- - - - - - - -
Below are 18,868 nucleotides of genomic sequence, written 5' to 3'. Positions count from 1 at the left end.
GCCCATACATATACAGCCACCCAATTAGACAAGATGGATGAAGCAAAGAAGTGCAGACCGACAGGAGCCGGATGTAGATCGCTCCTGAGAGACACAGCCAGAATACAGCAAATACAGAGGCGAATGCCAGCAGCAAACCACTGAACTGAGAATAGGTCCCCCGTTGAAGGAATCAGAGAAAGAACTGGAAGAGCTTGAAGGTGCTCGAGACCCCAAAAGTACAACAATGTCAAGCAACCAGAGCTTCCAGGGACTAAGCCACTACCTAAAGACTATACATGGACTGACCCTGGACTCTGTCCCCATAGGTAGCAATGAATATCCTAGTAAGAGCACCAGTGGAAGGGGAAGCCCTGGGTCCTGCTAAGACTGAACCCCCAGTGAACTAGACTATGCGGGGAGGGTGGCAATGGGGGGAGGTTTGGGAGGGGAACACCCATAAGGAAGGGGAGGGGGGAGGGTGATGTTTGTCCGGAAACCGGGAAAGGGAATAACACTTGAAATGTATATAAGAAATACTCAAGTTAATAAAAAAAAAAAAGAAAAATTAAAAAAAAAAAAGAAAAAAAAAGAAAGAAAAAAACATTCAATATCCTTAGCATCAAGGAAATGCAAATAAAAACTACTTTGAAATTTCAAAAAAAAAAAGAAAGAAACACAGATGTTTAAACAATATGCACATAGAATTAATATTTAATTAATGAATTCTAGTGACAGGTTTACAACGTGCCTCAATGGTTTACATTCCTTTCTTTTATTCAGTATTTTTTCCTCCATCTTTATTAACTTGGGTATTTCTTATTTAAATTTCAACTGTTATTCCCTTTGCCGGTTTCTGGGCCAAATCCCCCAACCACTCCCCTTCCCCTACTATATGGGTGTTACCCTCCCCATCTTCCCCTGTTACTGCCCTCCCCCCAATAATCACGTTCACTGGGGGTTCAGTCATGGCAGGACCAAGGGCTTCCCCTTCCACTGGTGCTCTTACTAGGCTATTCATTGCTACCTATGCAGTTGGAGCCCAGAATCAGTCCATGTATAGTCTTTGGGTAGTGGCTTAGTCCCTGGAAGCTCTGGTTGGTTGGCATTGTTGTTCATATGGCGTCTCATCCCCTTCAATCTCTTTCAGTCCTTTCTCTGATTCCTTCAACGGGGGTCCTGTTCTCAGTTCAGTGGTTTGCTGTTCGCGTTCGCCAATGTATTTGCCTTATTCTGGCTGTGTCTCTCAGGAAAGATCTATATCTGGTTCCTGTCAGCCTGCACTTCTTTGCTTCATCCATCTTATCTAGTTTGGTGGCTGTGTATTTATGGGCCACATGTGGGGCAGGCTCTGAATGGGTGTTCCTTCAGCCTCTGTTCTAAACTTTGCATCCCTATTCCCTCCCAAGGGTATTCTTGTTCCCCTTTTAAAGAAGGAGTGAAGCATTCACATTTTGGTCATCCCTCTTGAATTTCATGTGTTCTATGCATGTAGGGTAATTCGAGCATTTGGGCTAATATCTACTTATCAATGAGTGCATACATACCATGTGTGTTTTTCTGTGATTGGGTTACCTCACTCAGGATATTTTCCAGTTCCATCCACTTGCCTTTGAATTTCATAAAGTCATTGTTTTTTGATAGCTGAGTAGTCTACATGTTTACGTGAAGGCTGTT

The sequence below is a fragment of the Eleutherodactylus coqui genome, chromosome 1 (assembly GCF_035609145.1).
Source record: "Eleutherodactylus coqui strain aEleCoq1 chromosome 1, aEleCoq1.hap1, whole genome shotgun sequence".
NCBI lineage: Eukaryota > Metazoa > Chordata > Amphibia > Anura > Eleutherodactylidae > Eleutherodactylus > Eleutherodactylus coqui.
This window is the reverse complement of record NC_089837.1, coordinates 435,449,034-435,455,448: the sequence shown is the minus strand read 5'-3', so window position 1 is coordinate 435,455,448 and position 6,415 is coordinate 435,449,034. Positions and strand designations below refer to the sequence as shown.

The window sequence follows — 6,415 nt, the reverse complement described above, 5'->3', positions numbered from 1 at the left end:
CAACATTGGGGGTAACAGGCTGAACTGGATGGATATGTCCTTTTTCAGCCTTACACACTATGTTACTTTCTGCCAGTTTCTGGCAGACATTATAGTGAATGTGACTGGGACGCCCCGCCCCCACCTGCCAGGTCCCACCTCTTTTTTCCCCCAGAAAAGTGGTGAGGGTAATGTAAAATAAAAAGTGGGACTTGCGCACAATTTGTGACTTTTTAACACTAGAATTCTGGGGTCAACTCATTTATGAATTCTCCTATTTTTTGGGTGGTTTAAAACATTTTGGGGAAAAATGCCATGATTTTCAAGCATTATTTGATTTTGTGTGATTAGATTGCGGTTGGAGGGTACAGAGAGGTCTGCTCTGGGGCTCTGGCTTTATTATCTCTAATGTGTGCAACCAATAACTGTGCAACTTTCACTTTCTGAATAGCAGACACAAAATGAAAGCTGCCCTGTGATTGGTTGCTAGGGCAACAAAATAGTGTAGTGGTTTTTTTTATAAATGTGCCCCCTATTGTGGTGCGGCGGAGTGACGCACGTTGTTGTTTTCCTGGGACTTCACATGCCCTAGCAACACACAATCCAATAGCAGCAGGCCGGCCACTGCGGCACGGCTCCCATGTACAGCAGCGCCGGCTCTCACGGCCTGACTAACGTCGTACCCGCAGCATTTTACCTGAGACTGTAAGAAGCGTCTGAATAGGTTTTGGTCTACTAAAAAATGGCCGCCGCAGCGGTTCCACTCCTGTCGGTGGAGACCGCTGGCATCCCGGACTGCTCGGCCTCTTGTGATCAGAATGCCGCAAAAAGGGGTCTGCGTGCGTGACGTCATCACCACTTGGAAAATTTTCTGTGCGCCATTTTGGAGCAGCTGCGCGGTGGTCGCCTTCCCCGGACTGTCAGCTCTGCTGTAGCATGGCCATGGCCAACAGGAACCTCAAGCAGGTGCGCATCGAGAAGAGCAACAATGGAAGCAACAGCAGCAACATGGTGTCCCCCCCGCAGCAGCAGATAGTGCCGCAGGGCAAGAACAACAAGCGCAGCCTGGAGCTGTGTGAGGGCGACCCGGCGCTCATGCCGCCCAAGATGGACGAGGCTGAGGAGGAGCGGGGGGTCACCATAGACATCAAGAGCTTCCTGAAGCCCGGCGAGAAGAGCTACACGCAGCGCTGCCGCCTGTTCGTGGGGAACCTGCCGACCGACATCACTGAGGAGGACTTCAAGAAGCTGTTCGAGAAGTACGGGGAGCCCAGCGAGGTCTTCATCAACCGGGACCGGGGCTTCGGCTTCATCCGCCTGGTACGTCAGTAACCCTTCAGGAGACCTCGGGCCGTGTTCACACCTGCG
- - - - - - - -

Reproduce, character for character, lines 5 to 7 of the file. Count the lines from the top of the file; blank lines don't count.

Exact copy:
NCBI lineage: Eukaryota > Metazoa > Chordata > Amphibia > Anura > Eleutherodactylidae > Eleutherodactylus > Eleutherodactylus coqui.
This window is the reverse complement of record NC_089837.1, coordinates 435,449,034-435,455,448: the sequence shown is the minus strand read 5'-3', so window position 1 is coordinate 435,455,448 and position 6,415 is coordinate 435,449,034. Positions and strand designations below refer to the sequence as shown.

The window sequence follows — 6,415 nt, the reverse complement described above, 5'->3', positions numbered from 1 at the left end: